Boat Reviews

Hunter 18

by Sail Staff, Posted August 3, 2010
Hunter has gone from rotomolded polyethylene to all-fiberglass construction for its small-boat range this year, and the new 18 is the first of the new boats to be launched. Longer and beamier than the 170 it replaces, it features a retractable sprit for an A-sail and has an open transom. Also on show will be the Hunter 15, the fiberglass successor to the Hunter 146, and the Hunter 22, which

Beneteau First 35

by Sail Staff, Posted August 4, 2010
Over the last three years Beneteau has completely replaced its ageing First line of performance cruisers. The First 50 and 45, launched in 2008, were joined in 2009 by the First 40 and last year by the First 30 and 35.   The Juan Kouyoumdjian-designed First 30 stole the headlines last year, which meant that it overshadowed its bigger (and in many ways as deserving of accolades) sister. Like

The Dufour 40e

by Peter Nielsen, Posted November 23, 2010
It was one of those days a boat reviewer lives for: a solid 20 knots of wind, occasionally gusting toward 30; a cloudless blue sky; and a sharp performance cruiser with a couple of pro sailors aboard, all dialed up and ready to go. This example of Dufour’s new 40E had not been in the water long, and I happily seized the chance to put it through its paces during a visit last March to the factory

The Marblehead 22

by Adam Cort, Posted July 28, 2011
In his book Wind, Sand and Stars, famed French pilot Antoine de Saint-Expry wrote, “A designer knows he has achieved perfection not when there is nothing left to add, but when there is nothing left to take away.” Fair enough. But while this may be true of airplanes, in the world of naval architecture, there are aesthetic considerations as well.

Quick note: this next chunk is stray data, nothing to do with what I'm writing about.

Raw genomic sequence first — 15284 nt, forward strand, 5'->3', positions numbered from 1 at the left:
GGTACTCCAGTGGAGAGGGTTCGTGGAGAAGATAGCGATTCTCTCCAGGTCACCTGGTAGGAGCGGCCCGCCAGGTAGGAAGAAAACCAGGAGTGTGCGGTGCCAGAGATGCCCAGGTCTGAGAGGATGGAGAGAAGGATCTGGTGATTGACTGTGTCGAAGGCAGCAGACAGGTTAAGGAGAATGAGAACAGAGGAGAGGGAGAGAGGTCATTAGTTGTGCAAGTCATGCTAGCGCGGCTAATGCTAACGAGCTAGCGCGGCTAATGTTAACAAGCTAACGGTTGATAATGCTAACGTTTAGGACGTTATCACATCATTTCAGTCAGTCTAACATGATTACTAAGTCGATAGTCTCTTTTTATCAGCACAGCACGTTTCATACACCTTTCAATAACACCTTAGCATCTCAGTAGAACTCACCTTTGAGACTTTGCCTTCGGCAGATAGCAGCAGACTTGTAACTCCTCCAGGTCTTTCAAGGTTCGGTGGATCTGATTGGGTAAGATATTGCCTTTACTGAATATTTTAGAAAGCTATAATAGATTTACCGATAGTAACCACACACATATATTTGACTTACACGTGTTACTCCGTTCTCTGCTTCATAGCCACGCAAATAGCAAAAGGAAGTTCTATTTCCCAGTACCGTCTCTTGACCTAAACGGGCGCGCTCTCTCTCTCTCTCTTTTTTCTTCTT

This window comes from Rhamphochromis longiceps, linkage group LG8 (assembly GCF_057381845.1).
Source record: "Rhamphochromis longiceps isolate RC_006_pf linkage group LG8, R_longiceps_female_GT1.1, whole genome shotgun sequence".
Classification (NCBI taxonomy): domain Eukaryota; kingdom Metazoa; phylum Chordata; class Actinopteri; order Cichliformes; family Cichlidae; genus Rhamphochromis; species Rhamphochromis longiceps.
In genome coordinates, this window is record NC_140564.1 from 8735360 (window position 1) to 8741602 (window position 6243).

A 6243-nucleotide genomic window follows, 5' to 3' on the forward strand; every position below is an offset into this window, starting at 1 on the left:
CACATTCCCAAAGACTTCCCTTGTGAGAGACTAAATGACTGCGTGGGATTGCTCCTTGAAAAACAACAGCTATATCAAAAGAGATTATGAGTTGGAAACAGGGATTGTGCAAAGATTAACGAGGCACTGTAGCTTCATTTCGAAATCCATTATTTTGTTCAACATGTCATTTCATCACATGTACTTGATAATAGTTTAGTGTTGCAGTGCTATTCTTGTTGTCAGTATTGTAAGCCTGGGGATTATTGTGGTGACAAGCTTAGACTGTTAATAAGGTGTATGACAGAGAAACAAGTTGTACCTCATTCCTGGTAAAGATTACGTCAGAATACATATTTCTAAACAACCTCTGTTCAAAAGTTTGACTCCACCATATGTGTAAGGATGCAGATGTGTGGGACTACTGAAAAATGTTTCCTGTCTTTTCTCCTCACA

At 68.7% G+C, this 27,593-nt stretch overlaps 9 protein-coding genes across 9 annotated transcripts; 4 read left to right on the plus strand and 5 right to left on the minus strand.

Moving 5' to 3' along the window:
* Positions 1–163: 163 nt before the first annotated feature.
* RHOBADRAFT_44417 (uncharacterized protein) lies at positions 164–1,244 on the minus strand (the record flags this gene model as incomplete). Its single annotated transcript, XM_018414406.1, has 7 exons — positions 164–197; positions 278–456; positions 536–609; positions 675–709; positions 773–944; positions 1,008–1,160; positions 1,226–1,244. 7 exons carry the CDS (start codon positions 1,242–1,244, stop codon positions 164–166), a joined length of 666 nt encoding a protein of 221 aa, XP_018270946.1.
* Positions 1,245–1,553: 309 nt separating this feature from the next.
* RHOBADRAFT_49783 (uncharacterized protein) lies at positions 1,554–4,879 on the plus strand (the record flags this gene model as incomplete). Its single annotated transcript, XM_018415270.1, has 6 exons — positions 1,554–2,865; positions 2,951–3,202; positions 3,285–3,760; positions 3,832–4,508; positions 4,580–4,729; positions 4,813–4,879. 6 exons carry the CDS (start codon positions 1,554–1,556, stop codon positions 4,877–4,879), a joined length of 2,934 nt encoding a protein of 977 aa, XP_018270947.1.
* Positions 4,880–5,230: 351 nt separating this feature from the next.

Maximus

by David Woodley, Posted July 14, 2005
New Zealanders Bill Buckley and Charles St. Clair-Brown believe they have created the fastest and most innovative monohull in the world. Just as pedigrees count for a lot in the horse business, the 24-carat lineage of the new 100-foot carbon-fiber canting-keeled sloop is certainly impressive. Designed by Greg Elliott and Clay Oliver, both alumni of the team that created the current holder of

Briand 115

by Sail Staff, Posted January 23, 2006
Designed by Philippe Briand, with interior dcor by Andrew Winch, this 115-foot sloop is the largest composite yacht that has been built by the well-known French yard CNB. Launched in mid-May, the yacht has been built with carbon fiber and vinylester resins using a resin-infusion system. The yacht’s lifting keel has a 60,000-pound bulb that can be retracted from a maximum draft of 16 feet to a

Grand Soleil 40

by Sail Staff, Posted September 22, 2004
The Grand Soleil 40, built by Cantiere del Pardo, is one of a gaggle of new 40-foot performance cruisers that purportedly strike a balance between elegant accommodations and grin-inducing performance. Many boats make this claim, so I tested one off Annapolis, Maryland, to find out for myself.On deckThe deck and cockpit are set up primarily for racing, but the layout is also

Wauquiez Pilot Saloon 47

by Sail Staff, Posted July 12, 2005
The French design team of Berret/Racoupeau has come up with this new aft-cockpit yacht with a futuristic cabinhouse profile that is sure to turn some heads when it is introduced this fall. Dual steering stations provide clear access to the transom, and the composite arch overhead gets the mainsheet out of the cockpit and provides support for the bimini top.

134-Foot Sloop From Dubois

by Sail Staff, Posted August 8, 2008
The Dutch builder Bloesma van Breemen has finished plating up this 134-foot aluminum high-performance cruising sloop from the board of Ed Dubois. Dubois has altered the customary deckhouse he has used on many yachts this size and has given this new yacht a low profile. The yacht has a relatively wide beam of just under 30 feet and a draft of 131/2 feet. Dubois has also specified belowdeck captive

The Bavaria Cruiser Line

by Sail Staff, Posted September 13, 2011
This past summer, SAIL magazine had the opportunity to test sail and video the better part of the new Bavaria Cruiser line—including the Bavaria 32, 36 40—at the Bavaria Yachts USA headquarters in Annapolis, Maryland. Earlier this year, executive editor Charles J. Doane also took the Bavaria 45 out for a heavy-air trial off
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